On Being a Pit Bull Mama

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My main goal isn’t to whine and complain but it’s hard being a pit bull mama. People who have never met my dog hate her simply because of her breed. It breaks my heart but I’m not here to get on my soapbox to preach about the breed misunderstandings and their admirable qualities….at least not today. There has been some bad pitty press in my hometown recently, which, of course, got my hackles up and has since been properly griped about on Facebook. Now that I’m calmer, though still miffed at the blatant sensationalism of the article, I thought that I would do a post on dog ownership as a mother.

I was asked if I was going to get rid of the dog when my daughter was born. My response was usually a polite “no” but there were times I thought my tongue was going to bleed from biting it. Spoiler alert, I’m not going to be getting rid of the dog or my daughter when my son is born. I was also told that my dog would become just a dog when I had kids. Welp, my daughter is going to be one here soon and I’m still waiting on that transformation. The conclusion I’ve come to is  that there are animal people and there are not and the varying degrees of crazy just extend from there. To true animal lovers pets are family. This is obviously the category my husband and I fall into. That’s not to say that there aren’t exceptions and extenuating circumstances for some families but the way I see it is that my daughter was born with a furry sibling and her adoption was for life.

If you have a furry friend at home and you find out you’re expecting a little one (or two or three) definitely prep Fluffy and Fido before baby gets there. Baby gear is scary enough to new moms and dads, so it’s no surprise that our pets may eye it with some apprehension also. Brush up on obedience and create a safe space your pet can get a break from the new baby (yes they need one just as much as you will!!). When you come home with your new semi-permanent appendage, have your pet’s favorite person walk in first and say hi without the baby in tow so that if/when they get excited there is less chance of anyone getting inadvertently scratched or bumped.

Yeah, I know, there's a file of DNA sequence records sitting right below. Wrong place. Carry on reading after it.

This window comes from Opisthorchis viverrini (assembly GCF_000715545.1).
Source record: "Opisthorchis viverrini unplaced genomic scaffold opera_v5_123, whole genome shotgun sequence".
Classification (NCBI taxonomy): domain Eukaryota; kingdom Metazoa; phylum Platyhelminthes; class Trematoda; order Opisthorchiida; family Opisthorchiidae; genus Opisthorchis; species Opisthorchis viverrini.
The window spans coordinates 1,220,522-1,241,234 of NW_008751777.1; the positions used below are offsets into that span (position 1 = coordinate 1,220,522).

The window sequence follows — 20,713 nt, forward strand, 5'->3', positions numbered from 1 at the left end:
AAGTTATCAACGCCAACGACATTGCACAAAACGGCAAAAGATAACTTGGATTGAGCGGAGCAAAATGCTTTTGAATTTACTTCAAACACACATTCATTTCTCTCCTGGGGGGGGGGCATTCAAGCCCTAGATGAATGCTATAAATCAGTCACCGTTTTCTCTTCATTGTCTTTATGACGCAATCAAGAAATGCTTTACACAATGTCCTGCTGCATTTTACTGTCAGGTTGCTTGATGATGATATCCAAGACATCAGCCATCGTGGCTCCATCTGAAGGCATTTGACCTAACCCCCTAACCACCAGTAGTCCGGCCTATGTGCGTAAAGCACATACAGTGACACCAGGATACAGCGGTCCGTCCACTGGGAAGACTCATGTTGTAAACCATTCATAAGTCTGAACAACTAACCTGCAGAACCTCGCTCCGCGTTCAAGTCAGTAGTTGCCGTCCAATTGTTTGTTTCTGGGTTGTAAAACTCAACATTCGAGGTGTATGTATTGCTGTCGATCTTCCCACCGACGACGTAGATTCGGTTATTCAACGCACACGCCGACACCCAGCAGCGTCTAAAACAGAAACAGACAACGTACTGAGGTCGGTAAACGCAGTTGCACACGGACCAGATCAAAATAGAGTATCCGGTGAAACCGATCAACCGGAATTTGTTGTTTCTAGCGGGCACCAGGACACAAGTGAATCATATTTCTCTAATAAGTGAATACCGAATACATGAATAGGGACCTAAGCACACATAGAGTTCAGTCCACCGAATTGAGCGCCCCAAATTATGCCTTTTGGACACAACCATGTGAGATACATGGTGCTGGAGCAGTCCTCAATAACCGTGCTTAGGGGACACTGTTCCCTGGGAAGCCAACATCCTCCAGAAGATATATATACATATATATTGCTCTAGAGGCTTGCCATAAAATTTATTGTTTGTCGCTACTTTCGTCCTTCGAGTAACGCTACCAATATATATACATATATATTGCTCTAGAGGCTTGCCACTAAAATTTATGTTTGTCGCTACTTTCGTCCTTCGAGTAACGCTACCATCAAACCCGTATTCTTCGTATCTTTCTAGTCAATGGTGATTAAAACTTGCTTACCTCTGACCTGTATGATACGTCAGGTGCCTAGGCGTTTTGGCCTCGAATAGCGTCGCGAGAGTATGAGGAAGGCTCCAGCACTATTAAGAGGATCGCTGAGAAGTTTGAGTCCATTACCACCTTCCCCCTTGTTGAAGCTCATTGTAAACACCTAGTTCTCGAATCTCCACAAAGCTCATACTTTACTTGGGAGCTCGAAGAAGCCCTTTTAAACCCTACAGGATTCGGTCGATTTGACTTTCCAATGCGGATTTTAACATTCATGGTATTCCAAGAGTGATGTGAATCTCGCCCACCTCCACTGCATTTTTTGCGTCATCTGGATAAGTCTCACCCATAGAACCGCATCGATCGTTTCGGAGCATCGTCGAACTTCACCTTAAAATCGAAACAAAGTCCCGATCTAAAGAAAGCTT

At the end of the day common sense goes a long way. Don’t leave any baby alone with any dog, no matter how much you trust them. Babies are unpredictable and noisy and dogs can spook at new things. Over the past 11 months I have (carefully) learned that my dog has the patience of a saint. When my daughter was little, and not mobile, if I had to use the bathroom I would just take the dog with me and we’d have bonding time because if I knew where one of them was all was well and they weren’t bothering each other. Not quite sure how I’m going to handle it with a dog, a toddler and a newborn but I’ll cross that bridge when I come to it.

Regardless of how you feel about dogs, I am personally begging you to please please please teach your children basic dog manners. I have been pulling, tugging and generally messing with my dog since we brought her home since we always knew that kids were in our future. When my husband and I were first married and lived in a less than desirable part of town we dealt with unsupervised children daily who would run up to our dog and grab faces and ears and get nose to nose with her. This happened on every walk despite my warnings that, while ok with my dog because she is trained and in my control, not every dog is as tolerant.

At the end of the day my biggest piece of advice with dogs and babies is to not force the relationship. We just got lucky and my dog loves her baby. Here’s hoping she takes our son under her fuzzy wing (er paw?) as well.

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